|photo courtesy of hello owl|
Recently I gave a talk to a gorgeous bunch of bloggers at the Say Hello Workshop, run by Hello Blogger Events. I spoke about the law as it applies to writers - and yes, bloggers, this means you too.
Problem is, if you haven't been taught it, you probably don't know. But you can still be sued anyway!
Now I'm going to mention here I am in no way a lawyer. I am an academic, I teach this subject at university as part of the journalism program. If you have serious issues, or you need thorough advice, please consult a lawyer.
Whew! So formal.
Anyway, what I'd like to do here is give a quick rundown of some things you should be aware of, as publishers. The minute you write something that others read, you are subject to the same laws and conditions as other writers, "professional" or not - and a lot of these things are really not quite clear. Please bear in mind this is a super-basic overview and remember it is specific to Australia.
I also want to remind you to not panic - these rules do sound strict and scary because, well... they are. It doesn't mean that you have to pull every post you've ever written and second-guess every tweet. Just be aware and write smartly. And when in doubt - DON'T!
:: First of all, the notion of freedom of speech. I am very sorry to say that in Australia, we have no legally enforceable right to free speech. Unlike the US, where it is enshrined as a fundamental human right in the amendments to their constitution, we have no legal document protecting our right to express our opinions.
What we do have is an "implied" right to freedom of speech. Basically we can say what we like as long as we don't go too far. It is an implied right that is constantly balanced with the right to one's reputation.
:: Which leads me to defamation. This deserves several blog posts of its own, so I'll have to be shockingly brief. Basically, anybody can be sued for defamation. The minute your writing/drawing/video/gesture/facial expression is seen by a third person (other than you and the person you're defaming), you are liable.
That's right - just one other person. It doesn't have to be broadcast to a large audience. It doesn't even have to be a newspaper article or a blog post. It can be a text message, an email, a tweet. It's "publishing" in a legal sense.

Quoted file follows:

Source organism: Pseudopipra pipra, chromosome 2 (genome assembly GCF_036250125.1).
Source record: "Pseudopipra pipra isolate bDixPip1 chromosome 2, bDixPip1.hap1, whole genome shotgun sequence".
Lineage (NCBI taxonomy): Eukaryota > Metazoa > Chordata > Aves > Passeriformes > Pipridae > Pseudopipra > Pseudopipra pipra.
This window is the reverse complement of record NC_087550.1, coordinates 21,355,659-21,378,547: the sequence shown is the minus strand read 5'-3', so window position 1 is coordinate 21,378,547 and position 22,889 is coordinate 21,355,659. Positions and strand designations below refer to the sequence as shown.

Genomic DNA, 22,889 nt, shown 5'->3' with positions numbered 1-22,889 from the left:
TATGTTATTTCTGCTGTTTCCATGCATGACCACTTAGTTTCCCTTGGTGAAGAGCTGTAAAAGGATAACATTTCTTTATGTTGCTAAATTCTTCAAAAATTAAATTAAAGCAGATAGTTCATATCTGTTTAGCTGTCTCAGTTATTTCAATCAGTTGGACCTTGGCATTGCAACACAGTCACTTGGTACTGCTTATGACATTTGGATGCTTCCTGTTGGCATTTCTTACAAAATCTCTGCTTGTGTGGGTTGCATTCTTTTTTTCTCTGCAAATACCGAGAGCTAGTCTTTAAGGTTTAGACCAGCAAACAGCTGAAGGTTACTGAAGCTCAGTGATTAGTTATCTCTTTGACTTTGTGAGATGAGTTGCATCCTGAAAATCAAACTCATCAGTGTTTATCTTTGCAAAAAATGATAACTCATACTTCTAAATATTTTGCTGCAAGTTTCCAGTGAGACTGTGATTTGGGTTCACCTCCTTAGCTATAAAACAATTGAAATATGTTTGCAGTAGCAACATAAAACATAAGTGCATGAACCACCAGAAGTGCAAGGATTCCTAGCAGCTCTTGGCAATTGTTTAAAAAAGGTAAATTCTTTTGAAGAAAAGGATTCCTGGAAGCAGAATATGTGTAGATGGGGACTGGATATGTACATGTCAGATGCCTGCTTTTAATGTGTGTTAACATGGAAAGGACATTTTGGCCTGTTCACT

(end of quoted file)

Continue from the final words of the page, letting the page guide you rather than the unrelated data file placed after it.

In order for defamation to be actionable, it needs to have a "defamatory imputation" - in other words, something nasty about someone. It has to obviously refer to that person... and you don't even have to name them outright. If we can tell who it is to whom you're referring, they can take action. And the last thing is that it's been published to at least one other person.
Imputation. Identification. Publication.
Like I said, you're not safe if you write a post describing someone but stop short of naming them. If they're identifiable even by a handful of people, the injured party can sue.
If you feel you've been defamed, you need to see if it meets the above criteria. Your reputation needs to be damaged. People need to be shunning you, avoiding you, ridiculing you... you're not defamed if you merely feel offended, or you think the other person is nasty. It has to have a real and lasting impact on your reputation. If your reader army comes to your defence, then it's likely you've not been defamed. (Yay for loyal readers!)
You also need to be aware that what constitutes defamation in Australia may not elsewhere. And vice versa... if you retweet or repost something from a country with more lax laws, you could still be liable here.
:: Copyright of your work is immediate. Once you create something it is yours and nobody is allowed to take it. Even if you don't publish it publicly. You do not need to lodge it anywhere, fill out any forms or put a copyright symbol on it. The copyright symbol is a good idea perhaps to remind people that may not be aware of this law, but it is not necessary.
If you are concerned about someone taking your hard work, then keep a record of when you produced it (which is easy in the case of blog posts), and if they've taken it without permission, you have several avenues of recourse - ask them not to use it, to take it down if they have, threaten with legal action, settle out of court, or take them to court. It may just be that someone liked it and wanted to share - not that they were out to undermine you. If you didn't know the law of copyright, it's likely they don't either.
I feel dirty making that so brief, but I wanted to get across a few points that you need to be aware of, and I wanted to do it quickly and without overwhelming anybody.
In my work, I teach from the textbook The Journalist's Guide to Media Law, by Mark Pearson and Mark Polden. It is an incredibly handy reference, written in an easy-to-understand style. Mark Pearson is on twitter here, and his website/blog is here. He has recently written a book called Blogging and Tweeting Without Getting Sued, which I'll be buying as soon as it comes out next month (obsessed much?).
If you have any questions, I can try to answer them or at least point you in the direction of where you might find more information. I hope you've at least found this helpful and maybe cleared up some confusion. I'm willing to bet it's done nothing but created it!